Low Interest Rates: Is a Refinance the Right Decision?

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Low Interest Rates: Is a Refinance the Right Decision?

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Once at rock bottom, interest rates have ticked up slightly. But the prospect of refinancing a mortgage is still attractive. Find out if it’s a smart move for you.

Months ago, according to Freddie Mac statistics, interest rates fell to record lows. If you didn’t refinance your mortgage at that time, a refinance still could be a good financial move now. Do your homework to see if a refinance makes good financial sense — but make a decision soon.

An August 2013 Freddie Mac study reports that interest rates are projected to rise to 5% or above by August 2014.

“The window hasn’t closed, but homeowners should analyze their mortgage situation to see if a refinance can improve their overall financial picture,” says John Young, director of real estate product management at USAA.

Mike Fratantoni, vice president of research and economics at the Mortgage Bankers Association, agrees. “When market rates were at 3.5%, 90% to 95% of outstanding loans would have benefited from a refi,” he says. Now, with mortgage rates at about 4.4%, he says that just 25% to 30% of homeowners with outstanding loans would come out ahead.

Here’s a guide to the current refinancing marketplace and the factors to consider when making your decision.

Why refinance?

Homeowners consider a refinance to:

Pay off your mortgage early. Moving from a 30-year term to a 15-year term without a big jump in monthly payments could save you thousands in interest and help you build equity in your home faster.

Create more cash flow. Lower interest rates can create lower monthly mortgage payments, freeing up money to pay down debt or just to provide more wiggle room in the budget for other things.

Access home equity. On a cash-out refinance, you borrow more money than you owe on your current loan, and use the funds for purposes such as reducing other debt, remodeling your home or just recovering from a financial setback. “As home values start to rise, there is some pent-up demand for a cash-out refinance to access the equity in the home for other purposes,” says Diane Brooks, real estate product management director at USAA.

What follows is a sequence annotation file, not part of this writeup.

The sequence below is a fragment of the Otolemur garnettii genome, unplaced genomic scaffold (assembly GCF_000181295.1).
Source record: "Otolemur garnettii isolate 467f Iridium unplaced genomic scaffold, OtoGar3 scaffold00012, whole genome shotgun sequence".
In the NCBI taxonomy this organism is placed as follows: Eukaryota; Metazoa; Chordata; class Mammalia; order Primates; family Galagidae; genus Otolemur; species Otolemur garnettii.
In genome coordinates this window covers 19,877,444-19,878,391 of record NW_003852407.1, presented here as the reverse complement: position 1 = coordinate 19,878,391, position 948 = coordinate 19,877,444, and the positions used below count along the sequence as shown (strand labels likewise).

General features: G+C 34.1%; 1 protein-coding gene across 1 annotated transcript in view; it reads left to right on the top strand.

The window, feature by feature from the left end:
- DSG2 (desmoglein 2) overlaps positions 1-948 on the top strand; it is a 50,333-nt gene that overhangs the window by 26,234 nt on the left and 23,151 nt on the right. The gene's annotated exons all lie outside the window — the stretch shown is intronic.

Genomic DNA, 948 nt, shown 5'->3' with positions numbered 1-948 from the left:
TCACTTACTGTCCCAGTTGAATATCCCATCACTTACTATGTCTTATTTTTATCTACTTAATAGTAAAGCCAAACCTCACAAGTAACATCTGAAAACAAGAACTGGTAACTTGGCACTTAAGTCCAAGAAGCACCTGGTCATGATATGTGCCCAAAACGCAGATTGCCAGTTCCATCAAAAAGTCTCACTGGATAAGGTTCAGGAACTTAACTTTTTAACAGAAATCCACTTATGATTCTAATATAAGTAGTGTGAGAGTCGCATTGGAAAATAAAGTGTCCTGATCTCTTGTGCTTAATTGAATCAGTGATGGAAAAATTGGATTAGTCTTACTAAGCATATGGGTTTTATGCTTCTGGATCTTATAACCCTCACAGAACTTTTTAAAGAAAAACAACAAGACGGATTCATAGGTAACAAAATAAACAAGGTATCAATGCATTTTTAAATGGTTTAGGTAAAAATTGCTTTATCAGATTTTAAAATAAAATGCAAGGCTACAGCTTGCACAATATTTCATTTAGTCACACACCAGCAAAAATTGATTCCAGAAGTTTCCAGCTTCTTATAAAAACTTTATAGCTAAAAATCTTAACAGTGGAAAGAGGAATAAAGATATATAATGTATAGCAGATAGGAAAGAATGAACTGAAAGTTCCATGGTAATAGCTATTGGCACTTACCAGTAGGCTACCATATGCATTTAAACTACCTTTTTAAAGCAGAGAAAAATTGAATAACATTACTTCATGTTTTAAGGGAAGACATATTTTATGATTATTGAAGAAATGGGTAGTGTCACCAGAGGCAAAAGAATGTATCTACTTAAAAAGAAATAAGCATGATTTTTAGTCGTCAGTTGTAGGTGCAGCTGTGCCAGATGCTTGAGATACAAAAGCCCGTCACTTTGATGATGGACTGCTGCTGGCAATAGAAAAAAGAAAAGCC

Would refinancing benefit you?

Fratantoni puts today’s mortgage holders into three categories:

  • Already refinanced: Those with strong credit, job security and plenty of home equity. These homeowners have refinanced in the past few years and secured a rate in the low- to mid-3.0% range.
  • Already refinanced through federal programs: Those with good credit and employment but not enough equity to qualify for traditional refinancing. These borrowers only qualify to refinance through federal programs such as the Home Affordable Refinance Program, known as HARP, or the Federal Housing Administration’s streamline refinance – both advantageous to a homeowner who owes more on his mortgage than his home is worth. (Consumers must work directly with their loan servicer for the HARP; USAA works with the FHA through our Military Home Loans Joint Venture). Fratantoni notes that many homeowners who qualify for those programs have refinanced.
  • Current candidates for traditional refinancing: Those who have regained their financial footing after a job loss or credit trouble, or who are no longer underwater as home values rise. Those from Category 1 who never refinanced also fall into this group.

USAA’s Brooks would add a fourth category for recent purchasers who secured a low-interest-rate mortgage. A refinance for these mortgage holders, she explains, does not make sense.

If you’re in the market to refinance, consider these factors:

The numbers. Do your financial homework, says Brooks. “It’s not just about payment savings. That’s not the whole story,” she says. How quickly will you recoup closing costs — typically between 2% and 5% of your loan? How long do you plan to stay in the home? How long are you extending the term?

Your emotions. Doing the numbers may not reflect how badly you want more cash flow in your budget or how passionate you are about that kitchen remodel. So even if the numbers aren’t optimal, there still could be enough of a financial and emotional boost to justify a mortgage refinance. Just remember, you are leveraging your home, Brooks says.